Brazil Replaces Airport Authority Chief

SAO PAULO, Brazil_The head of Brazil's airport authority is being replaced in response to the nation's worst aviation disaster, a Defense Ministry spokeswoman said on Saturday.

Sergio Mauricio Brito Gaudenzi, the president of Brazil's Space Agency, will replace Jose Carlos Pereira as head of the airport authority, Infraero, said the spokeswoman for the Defense Ministry, which oversees Brazil's civil aviation system. The spokeswoman declined to be identified in accordance with department policy.

She said the changeover would be officially announced Monday.

On July 17, TAM Linhas Aereas SA airlines Flight 3054 sped down the runway at Sao Paulo's Congonhas airport, jumped a major highway and slammed into an air cargo building, killing all 187 people aboard and 12 people on the ground.

The airport authority was criticized for reopening the Sao Paulo's Congonhas airport's relatively short runway before it was grooved - a process that helps water run off and provides better traction in rain.

Critics also say that Pereira and Infraero paid more attention to the renovation of passenger terminals and the construction of parking areas than to safety measures like grooving, the installation of long safety strips at the end of the runways and better instrument landing systems.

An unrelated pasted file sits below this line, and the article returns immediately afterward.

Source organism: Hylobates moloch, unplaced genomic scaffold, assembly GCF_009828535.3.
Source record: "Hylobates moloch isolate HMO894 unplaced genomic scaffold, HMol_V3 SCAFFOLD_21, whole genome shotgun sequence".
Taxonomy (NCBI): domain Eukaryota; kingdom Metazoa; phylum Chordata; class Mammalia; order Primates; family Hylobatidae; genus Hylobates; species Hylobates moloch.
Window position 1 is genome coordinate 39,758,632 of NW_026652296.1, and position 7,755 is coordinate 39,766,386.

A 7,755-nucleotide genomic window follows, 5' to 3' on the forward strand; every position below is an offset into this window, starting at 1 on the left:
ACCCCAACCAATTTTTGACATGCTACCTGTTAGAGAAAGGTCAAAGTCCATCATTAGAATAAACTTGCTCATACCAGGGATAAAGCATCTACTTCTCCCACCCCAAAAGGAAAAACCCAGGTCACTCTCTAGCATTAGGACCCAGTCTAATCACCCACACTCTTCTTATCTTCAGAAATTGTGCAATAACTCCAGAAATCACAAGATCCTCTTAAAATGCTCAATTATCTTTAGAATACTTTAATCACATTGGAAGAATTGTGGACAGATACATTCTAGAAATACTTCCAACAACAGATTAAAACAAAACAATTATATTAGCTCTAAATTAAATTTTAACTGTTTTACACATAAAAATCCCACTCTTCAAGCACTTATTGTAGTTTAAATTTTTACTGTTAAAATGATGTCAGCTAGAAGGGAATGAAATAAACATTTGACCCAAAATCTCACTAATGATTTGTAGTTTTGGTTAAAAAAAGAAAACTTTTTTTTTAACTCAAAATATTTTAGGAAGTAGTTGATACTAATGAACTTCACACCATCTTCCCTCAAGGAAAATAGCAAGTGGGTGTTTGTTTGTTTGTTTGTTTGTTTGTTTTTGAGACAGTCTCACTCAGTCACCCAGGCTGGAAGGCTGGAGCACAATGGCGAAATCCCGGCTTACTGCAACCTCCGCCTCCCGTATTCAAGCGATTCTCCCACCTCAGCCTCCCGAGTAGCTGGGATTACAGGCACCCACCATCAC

The O Estado de S. Paulo and Folha de S.Paulo newspapers on Saturday quoted an internal Airbus statement that said the data recorders failed to show any functional flaws that would have prevented the plane from operating normally.

The statement, according to the two dailies, supports earlier reports indicating that the throttle of the right engine was set to accelerate instead of neutral when the plane landed.

Airbus spokeswoman Barbara Kracht said she could not comment on the reports.

The air force, according to the O Estado de S. Paulo, said that the black box data being analyzed is not conclusive and that it is too early to determine if the incorrect position of the throttle was due to a mistake made by the pilots or to a flaw in the aircraft's computers.

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